September 22, 2021

Ukraine Breaking News

Ukraine Breaking News | The Latest News In Ukraine

Prototype of the first US dollar coins at auction

Prototype of the first US dollar coins at auction


A piece of copper that was minted by the United States Mint in Philadelphia in 1794 and was a prototype for the fledgling nation’s money will go up for auction on Friday.
Texas Rangers businessman and co-chair Bob Simpson owns the item, known as the “starless hair dollar”.
Although it looks a lot like the silver dollars that were later minted in Philadelphia, it gets its name because it lacks stars.
“While later star-minted dollar coins were added to the front of the coin, starless coins are considered by collectors and institutions as unique prototypes for the silver examples that would follow,” said Heritage’s Jacop Lipson. Auctions.
Heritage Auctions estimates the prototype will sell between $ 350,000 and $ 500,000 when it becomes available online in Dallas on Friday.
Known as a motif, the front features the portrait of Liberty’s flowing hair and the date 1794, while the back shows a small eagle on a rock within a crown. Similar examples without stars are part of the Smithsonian Institution’s National Numismatic Collection.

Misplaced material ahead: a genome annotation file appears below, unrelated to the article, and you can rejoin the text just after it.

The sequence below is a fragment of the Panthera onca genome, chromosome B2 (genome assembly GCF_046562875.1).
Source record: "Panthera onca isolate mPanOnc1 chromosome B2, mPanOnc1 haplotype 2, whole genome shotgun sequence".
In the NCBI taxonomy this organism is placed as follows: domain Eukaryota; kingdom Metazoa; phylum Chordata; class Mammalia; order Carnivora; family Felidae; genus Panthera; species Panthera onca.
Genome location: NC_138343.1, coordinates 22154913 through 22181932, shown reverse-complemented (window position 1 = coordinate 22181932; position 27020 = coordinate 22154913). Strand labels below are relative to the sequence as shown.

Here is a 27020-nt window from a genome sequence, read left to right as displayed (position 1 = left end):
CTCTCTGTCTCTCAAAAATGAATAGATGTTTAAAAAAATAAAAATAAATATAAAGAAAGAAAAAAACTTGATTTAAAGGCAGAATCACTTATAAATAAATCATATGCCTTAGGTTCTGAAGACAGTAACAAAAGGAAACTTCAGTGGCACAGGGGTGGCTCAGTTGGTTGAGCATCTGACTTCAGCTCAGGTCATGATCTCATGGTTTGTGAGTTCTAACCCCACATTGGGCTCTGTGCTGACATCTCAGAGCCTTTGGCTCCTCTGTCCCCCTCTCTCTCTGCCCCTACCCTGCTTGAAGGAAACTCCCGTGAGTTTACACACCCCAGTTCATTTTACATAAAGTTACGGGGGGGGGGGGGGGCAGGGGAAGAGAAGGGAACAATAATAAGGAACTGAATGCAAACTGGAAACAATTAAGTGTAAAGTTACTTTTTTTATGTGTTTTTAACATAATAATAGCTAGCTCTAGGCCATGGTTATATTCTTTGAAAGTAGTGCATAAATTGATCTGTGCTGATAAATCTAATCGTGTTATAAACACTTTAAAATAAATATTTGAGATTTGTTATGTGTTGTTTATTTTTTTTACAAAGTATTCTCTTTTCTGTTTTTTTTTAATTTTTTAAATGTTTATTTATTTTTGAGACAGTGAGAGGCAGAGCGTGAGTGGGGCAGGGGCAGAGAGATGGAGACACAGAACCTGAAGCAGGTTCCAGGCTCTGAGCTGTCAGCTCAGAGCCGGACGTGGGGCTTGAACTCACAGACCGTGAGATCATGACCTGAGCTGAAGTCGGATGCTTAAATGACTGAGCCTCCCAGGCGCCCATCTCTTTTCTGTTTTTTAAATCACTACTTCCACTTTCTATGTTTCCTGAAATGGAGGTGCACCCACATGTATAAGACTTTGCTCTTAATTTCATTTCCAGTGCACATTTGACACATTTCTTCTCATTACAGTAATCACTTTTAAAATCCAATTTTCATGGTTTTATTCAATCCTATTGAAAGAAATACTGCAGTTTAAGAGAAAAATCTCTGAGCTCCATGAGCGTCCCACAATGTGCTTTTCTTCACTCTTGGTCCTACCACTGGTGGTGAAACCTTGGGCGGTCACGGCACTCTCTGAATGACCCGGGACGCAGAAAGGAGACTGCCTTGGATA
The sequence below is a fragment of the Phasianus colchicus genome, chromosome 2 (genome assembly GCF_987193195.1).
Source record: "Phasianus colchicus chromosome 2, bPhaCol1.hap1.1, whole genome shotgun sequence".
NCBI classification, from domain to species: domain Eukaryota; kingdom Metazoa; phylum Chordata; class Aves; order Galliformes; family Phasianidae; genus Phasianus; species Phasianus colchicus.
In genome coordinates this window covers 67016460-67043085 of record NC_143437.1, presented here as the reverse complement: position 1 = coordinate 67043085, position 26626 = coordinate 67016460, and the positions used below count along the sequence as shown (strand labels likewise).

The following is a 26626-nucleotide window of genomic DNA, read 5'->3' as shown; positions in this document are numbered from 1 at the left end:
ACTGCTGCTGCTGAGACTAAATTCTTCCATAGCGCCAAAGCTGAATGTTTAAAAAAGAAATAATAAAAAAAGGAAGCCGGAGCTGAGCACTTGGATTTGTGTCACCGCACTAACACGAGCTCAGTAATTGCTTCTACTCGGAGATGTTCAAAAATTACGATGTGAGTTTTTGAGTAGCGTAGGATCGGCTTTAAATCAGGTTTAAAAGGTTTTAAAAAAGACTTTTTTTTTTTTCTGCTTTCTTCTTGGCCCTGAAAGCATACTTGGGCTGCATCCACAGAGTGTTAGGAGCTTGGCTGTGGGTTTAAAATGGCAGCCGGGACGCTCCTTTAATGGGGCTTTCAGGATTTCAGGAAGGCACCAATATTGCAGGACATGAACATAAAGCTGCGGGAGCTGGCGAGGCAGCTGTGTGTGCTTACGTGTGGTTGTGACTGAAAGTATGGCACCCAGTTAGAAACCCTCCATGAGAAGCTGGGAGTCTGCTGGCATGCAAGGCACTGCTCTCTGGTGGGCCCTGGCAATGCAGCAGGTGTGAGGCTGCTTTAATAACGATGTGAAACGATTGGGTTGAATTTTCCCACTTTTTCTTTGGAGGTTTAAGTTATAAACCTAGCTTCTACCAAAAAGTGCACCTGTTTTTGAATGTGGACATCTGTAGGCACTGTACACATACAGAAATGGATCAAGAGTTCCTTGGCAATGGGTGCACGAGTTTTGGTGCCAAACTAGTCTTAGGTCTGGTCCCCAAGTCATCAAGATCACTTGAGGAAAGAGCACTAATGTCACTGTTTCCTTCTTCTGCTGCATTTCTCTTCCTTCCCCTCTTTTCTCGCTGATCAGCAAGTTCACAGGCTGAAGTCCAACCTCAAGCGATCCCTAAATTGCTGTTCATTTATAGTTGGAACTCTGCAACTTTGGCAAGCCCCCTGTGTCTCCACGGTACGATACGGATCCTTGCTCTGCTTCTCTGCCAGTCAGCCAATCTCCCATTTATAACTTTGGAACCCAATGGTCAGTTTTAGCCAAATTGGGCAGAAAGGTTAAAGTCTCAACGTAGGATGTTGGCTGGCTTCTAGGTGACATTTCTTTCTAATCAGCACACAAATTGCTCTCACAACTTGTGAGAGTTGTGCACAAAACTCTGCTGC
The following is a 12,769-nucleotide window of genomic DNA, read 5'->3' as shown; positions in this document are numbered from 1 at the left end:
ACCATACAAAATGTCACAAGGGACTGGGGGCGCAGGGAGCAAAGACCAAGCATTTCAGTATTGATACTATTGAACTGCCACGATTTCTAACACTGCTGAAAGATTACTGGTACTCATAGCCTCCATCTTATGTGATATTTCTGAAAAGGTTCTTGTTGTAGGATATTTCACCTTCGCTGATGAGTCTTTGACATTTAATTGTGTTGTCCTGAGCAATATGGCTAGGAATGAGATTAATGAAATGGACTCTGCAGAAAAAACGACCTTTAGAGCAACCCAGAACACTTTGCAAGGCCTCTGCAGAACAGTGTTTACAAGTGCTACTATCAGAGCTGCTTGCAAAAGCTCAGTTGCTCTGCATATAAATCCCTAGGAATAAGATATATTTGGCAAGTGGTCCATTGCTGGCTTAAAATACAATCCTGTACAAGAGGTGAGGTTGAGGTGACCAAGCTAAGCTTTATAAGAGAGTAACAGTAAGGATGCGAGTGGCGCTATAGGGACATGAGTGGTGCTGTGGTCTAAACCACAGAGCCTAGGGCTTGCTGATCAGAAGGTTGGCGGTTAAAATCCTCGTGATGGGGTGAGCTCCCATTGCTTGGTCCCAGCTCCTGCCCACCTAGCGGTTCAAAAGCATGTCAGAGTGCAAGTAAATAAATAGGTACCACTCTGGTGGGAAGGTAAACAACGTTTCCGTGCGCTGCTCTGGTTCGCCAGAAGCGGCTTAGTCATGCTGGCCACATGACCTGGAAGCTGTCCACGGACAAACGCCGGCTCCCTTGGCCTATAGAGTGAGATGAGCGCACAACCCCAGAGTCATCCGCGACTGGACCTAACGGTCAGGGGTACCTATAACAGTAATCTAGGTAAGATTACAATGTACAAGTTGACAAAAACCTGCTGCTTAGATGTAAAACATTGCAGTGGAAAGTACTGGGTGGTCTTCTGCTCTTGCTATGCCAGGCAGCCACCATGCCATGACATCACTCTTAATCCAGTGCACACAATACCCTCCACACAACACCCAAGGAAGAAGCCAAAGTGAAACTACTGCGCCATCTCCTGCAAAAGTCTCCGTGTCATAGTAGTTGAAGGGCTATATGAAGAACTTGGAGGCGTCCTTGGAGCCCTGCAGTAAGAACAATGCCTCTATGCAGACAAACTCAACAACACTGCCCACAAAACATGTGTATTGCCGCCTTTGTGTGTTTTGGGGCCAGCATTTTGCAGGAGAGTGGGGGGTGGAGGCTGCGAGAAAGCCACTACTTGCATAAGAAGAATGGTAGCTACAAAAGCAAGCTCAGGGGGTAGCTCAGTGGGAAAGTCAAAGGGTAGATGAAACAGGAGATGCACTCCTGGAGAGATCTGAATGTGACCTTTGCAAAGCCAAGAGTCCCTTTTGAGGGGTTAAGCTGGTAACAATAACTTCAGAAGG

“It’s incredibly exciting,” said Californian numismatist David McCarthy. “It gives us a glimpse of what was going on inside the Mint in 1794, when it was preparing to make the first dollars ever minted.”
The model was forgotten as the Mint continued the process of creating the nation’s first silver dollars.
“The coin collecting tradition states that the unique rarity was excavated from the site of the first Philadelphia mint before 1876,” Lipson said. Thus it was that the first owner of the coin described its history at its first appearance at auction in 1890.
The model is corroded and not in perfect condition, Lipson said, likely because it was buried at the site of the original mint. There are some scratches and other marks on its brown surfaces.
He traded hands eight times, according to the auction house.
Simpson, 73, bought it along with other models in 2008 to add to his vast collection. He considers himself a butler and thinks it’s time for someone else to have fun.
“I think coins should be valued almost like works of art,” he said. “I got more than enough joy from them.”
Simpson said he wasn’t rich when he started collecting. As a boy, he said he would go to the bank, take a roll of coins and examine them. It was part of the fun he said he had in this country.
“America is the only place, I think, where you can travel from near poverty to education-based wealth,” he said.